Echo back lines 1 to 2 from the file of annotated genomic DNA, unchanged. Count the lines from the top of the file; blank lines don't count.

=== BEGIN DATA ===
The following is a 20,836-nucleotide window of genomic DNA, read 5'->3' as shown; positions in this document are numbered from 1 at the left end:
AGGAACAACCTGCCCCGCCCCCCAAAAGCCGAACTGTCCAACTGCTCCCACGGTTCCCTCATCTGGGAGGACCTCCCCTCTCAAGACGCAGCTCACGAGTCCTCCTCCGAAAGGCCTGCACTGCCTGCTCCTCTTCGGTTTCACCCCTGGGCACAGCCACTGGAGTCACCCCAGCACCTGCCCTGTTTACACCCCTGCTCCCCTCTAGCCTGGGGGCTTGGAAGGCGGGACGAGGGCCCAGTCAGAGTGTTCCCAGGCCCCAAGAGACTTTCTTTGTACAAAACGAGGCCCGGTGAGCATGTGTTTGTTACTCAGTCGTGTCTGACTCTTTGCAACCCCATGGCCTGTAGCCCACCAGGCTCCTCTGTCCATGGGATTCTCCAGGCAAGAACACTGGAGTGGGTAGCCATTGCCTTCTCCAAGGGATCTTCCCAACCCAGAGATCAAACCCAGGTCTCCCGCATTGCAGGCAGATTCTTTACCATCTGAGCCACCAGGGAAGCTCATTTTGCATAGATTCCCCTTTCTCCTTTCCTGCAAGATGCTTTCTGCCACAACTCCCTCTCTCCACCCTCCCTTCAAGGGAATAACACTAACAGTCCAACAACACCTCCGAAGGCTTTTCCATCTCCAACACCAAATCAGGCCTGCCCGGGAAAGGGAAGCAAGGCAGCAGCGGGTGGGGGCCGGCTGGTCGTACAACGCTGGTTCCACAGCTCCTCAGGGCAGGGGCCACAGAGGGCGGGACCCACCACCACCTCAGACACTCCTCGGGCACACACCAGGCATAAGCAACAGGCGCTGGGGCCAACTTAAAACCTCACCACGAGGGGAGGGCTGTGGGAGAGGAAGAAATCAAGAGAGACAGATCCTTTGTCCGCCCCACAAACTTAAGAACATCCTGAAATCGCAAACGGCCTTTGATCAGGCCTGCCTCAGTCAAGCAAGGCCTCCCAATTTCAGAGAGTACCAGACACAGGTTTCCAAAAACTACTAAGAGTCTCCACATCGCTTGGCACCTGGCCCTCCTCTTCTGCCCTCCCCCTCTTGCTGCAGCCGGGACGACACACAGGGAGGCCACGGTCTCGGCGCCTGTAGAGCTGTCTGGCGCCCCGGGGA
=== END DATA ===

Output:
The following is a 20,836-nucleotide window of genomic DNA, read 5'->3' as shown; positions in this document are numbered from 1 at the left end:
AGGAACAACCTGCCCCGCCCCCCAAAAGCCGAACTGTCCAACTGCTCCCACGGTTCCCTCATCTGGGAGGACCTCCCCTCTCAAGACGCAGCTCACGAGTCCTCCTCCGAAAGGCCTGCACTGCCTGCTCCTCTTCGGTTTCACCCCTGGGCACAGCCACTGGAGTCACCCCAGCACCTGCCCTGTTTACACCCCTGCTCCCCTCTAGCCTGGGGGCTTGGAAGGCGGGACGAGGGCCCAGTCAGAGTGTTCCCAGGCCCCAAGAGACTTTCTTTGTACAAAACGAGGCCCGGTGAGCATGTGTTTGTTACTCAGTCGTGTCTGACTCTTTGCAACCCCATGGCCTGTAGCCCACCAGGCTCCTCTGTCCATGGGATTCTCCAGGCAAGAACACTGGAGTGGGTAGCCATTGCCTTCTCCAAGGGATCTTCCCAACCCAGAGATCAAACCCAGGTCTCCCGCATTGCAGGCAGATTCTTTACCATCTGAGCCACCAGGGAAGCTCATTTTGCATAGATTCCCCTTTCTCCTTTCCTGCAAGATGCTTTCTGCCACAACTCCCTCTCTCCACCCTCCCTTCAAGGGAATAACACTAACAGTCCAACAACACCTCCGAAGGCTTTTCCATCTCCAACACCAAATCAGGCCTGCCCGGGAAAGGGAAGCAAGGCAGCAGCGGGTGGGGGCCGGCTGGTCGTACAACGCTGGTTCCACAGCTCCTCAGGGCAGGGGCCACAGAGGGCGGGACCCACCACCACCTCAGACACTCCTCGGGCACACACCAGGCATAAGCAACAGGCGCTGGGGCCAACTTAAAACCTCACCACGAGGGGAGGGCTGTGGGAGAGGAAGAAATCAAGAGAGACAGATCCTTTGTCCGCCCCACAAACTTAAGAACATCCTGAAATCGCAAACGGCCTTTGATCAGGCCTGCCTCAGTCAAGCAAGGCCTCCCAATTTCAGAGAGTACCAGACACAGGTTTCCAAAAACTACTAAGAGTCTCCACATCGCTTGGCACCTGGCCCTCCTCTTCTGCCCTCCCCCTCTTGCTGCAGCCGGGACGACACACAGGGAGGCCACGGTCTCGGCGCCTGTAGAGCTGTCTGGCGCCCCGGGGA